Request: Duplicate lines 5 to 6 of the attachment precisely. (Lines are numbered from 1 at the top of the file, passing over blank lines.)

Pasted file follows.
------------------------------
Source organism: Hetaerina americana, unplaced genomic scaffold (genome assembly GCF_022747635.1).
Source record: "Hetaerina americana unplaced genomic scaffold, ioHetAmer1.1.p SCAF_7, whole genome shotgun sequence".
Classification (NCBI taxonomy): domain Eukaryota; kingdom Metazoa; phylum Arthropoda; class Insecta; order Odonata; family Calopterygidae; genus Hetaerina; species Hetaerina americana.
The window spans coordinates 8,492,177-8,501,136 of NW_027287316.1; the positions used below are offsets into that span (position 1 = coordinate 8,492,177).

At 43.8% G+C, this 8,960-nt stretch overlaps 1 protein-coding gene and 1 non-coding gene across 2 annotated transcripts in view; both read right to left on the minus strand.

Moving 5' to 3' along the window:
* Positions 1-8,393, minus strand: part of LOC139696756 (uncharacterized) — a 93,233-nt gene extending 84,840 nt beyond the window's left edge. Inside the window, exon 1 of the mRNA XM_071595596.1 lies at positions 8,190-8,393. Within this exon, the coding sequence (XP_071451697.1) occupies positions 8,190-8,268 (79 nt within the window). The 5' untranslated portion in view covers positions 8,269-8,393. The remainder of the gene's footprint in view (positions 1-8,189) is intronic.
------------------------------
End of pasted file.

At 43.8% G+C, this 8,960-nt stretch overlaps 1 protein-coding gene and 1 non-coding gene across 2 annotated transcripts in view; both read right to left on the minus strand.

Moving 5' to 3' along the window: